Neuroscience is the study of the nervous system, which includes the brain and the spinal cord. It's a broad term encompassing numerous, more specific disciplines, including cognitive, clinical, and developmental neuroscience.
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Time to get some of those iridescent Chris Moneymaker glasses. According to a new study published in the journal Current Biology your eyes could give away not just whether you have a good hand or not, but the actual numbers of the cards in your hand. Researchers asked study participants to name a string of random numbers, and by measuring horizontal and vertical eyes position the researchers were able to reliably predict the next number before it was spoken. Your bluff just might be toast.
Anyone who's tried to learn a second language knows that the earlier in life you start, the easier it is to learn. Now, a scientist at the State University of New York Downstate Medical Center (SUNY) has not only discovered why learning becomes much harder after puberty, but also how to fix it.
Fluid buildup or bleeding in the heads of preemies can damage the developing brain or even prove fatal, but draining the cerebrospinal fluids through needles has not noticeably improved the health of such babies. Now a clinical study offers hope through a new technique that "washes" the baby brain with fresh fluid.
Neurologists love picking the brain, but getting in there can be both difficult and dangerous, and once inside it's tough to make the brain do exactly what you want. But researchers at medical device maker Medtronic are developing a neural implant that uses light to manipulate the neurons in the brain in a far more controlled fashion than current electrical therapies. All they need to do is genetically tamper with your brain first; no big deal.
For over a hundred years, Campbell's Soup cans have sported the iconic label inspired by Cornell's football uniform and made famous by Andy Warhol. Now, thanks to market research that measured customers' involuntary physiological responses, Campbell's will introduce the most radical can design change in decades.
Physicians usually rely on surgery or drugs to bust blood clots in the brain that might otherwise cause a stroke, but sound waves might provide a third noninvasive choice. U.S. researchers have begun testing an Israeli ultrasound device to see whether it may prove accurate enough to break up a clot without causing collateral damage in the brain, Technology Review reports.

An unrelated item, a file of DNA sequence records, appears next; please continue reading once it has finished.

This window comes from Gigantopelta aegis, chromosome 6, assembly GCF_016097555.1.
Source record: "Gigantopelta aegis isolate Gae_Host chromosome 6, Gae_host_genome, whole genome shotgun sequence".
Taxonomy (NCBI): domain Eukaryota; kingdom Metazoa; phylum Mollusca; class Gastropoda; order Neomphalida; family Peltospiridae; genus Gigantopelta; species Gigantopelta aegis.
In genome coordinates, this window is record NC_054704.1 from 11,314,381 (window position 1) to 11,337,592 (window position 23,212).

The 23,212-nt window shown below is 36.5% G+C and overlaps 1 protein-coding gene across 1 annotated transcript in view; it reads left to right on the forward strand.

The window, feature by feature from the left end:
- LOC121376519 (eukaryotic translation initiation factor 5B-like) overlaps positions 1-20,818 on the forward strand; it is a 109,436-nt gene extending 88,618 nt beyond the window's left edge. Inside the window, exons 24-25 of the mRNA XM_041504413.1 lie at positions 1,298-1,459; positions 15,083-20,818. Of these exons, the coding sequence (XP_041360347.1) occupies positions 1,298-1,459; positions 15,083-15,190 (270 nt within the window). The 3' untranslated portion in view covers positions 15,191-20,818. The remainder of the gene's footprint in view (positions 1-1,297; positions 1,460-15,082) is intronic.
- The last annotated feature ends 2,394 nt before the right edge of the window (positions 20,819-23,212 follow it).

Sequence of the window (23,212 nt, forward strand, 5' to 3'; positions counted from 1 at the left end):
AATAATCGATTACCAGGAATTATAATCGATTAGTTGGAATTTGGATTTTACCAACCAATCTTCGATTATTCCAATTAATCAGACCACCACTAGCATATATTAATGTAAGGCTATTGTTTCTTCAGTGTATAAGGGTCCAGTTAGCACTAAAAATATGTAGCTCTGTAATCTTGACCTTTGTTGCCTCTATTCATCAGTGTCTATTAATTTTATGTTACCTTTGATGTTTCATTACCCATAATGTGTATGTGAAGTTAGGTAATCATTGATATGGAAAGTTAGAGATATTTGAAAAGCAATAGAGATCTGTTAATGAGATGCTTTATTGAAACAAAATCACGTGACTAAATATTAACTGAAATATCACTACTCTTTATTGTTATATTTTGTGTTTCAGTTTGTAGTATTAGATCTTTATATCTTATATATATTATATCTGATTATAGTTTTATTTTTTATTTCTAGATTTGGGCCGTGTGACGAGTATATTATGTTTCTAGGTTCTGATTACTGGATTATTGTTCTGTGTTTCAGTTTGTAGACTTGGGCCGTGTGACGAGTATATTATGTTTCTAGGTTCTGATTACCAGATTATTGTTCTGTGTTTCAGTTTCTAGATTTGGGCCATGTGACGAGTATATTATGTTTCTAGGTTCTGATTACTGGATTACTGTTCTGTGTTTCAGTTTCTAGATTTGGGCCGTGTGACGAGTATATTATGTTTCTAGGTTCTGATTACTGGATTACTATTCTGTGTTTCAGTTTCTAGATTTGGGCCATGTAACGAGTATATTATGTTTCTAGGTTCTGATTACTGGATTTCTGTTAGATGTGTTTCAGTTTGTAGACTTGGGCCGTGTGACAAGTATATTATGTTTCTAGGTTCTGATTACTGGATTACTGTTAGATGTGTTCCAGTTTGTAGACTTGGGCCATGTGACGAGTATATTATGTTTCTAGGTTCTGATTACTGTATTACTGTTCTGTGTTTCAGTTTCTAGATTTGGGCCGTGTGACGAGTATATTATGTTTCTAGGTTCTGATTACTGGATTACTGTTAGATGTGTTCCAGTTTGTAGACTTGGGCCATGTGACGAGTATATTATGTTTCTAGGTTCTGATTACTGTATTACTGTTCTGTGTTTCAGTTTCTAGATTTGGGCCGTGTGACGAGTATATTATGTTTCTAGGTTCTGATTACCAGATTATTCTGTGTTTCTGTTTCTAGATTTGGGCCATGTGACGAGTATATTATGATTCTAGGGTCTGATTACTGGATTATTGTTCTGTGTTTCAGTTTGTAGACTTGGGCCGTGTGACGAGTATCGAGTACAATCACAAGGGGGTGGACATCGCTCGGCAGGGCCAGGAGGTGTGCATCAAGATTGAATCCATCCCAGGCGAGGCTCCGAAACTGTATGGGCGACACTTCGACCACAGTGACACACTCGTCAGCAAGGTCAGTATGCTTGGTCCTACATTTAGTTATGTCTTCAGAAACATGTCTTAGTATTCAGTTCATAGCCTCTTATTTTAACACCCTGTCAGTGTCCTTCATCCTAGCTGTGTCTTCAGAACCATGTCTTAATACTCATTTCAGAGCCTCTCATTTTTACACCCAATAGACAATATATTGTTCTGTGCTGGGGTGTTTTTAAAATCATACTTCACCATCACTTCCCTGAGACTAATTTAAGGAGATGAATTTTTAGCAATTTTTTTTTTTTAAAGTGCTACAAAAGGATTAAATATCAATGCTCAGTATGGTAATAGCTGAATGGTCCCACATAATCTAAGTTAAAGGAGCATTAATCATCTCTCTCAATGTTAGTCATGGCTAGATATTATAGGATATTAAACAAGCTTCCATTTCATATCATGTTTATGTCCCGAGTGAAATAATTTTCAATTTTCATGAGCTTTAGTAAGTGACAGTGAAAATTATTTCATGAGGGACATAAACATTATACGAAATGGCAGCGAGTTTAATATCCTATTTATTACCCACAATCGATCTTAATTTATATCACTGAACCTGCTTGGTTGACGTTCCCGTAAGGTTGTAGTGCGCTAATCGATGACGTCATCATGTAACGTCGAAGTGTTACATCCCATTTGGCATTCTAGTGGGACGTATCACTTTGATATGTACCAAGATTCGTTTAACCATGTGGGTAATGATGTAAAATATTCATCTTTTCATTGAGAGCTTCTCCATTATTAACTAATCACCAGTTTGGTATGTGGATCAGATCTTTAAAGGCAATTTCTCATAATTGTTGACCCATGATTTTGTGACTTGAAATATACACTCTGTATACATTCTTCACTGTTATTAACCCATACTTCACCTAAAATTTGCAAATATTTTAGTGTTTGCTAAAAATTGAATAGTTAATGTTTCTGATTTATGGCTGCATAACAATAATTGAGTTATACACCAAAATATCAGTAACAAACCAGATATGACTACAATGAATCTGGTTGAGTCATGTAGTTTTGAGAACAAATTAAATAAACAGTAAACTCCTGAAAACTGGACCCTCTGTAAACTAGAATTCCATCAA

It's after dark on a warm Monday night in April, and I'm lying face-up in a 13-ton tube at the Henry H. Wheeler, Jr. Brain Imaging Center at the University of California at Berkeley. The room is dimly lit, and I am alone. A white plastic cage covers my face, and a blue computer screen shines brightly into my eyes. I'm here because a neuroscientist named Jack Gallant is about to read my mind. He has given me strict instructions not to move; even the slightest twitch could affect the accuracy of what he's about to do. As I stare straight up, I notice an itch on my thigh.
Five years after a 1999 car crash left Eric Ramsey a victim of locked-in syndrome--essentially a conscious mind trapped inside a completely unresponsive body, unable even to blink--he soon found himself on the cutting edge brain research. In an attempt to allow Ramsey to communicate with the outside world, scientists implanted a device in his brain linking it directly to a speech synthesizer. After years of practice, Ramsey could generate vowel sounds just by thinking of them.
Now, 36 months after Ramsey began the trial that partially reconnected his isolated mind to the rest of the world, the researchers who implanted the device in Ramsey's brain have revealed how they produced this nearly miraculous outcome.
We've all been there, late at night and early in the morning, forcing any and every last morsel of knowledge into our weak and exhausted brains. But when the test flops down on our desk, we just stare blankly at the forbidding blue book page. All that knowledge, gone. Either it didn't stick, or it has hid in some inaccessible crevasse deep in the brain.
Memory problems related to sleep deprivation have stymied everyone from college students getting ready for a biochemistry test to Army interrogators probing a tired detainee. Now, scientists have discovered that the memory loss associated with lack of sleep comes down to a single neurological pathway, opening up the possibility of a drug that fixes the memory of a tired brain.
Though we do it without thinking, keeping track of time is integral to the brain's function, keeping our senses and our actions ordered in a chronology that we then recall in the form of memory. But important as it is, researchers have never understood the mechanism by which humans index the happenings of everyday life. Now, two macaque monkeys may have helped MIT researchers solve the time tracking puzzle.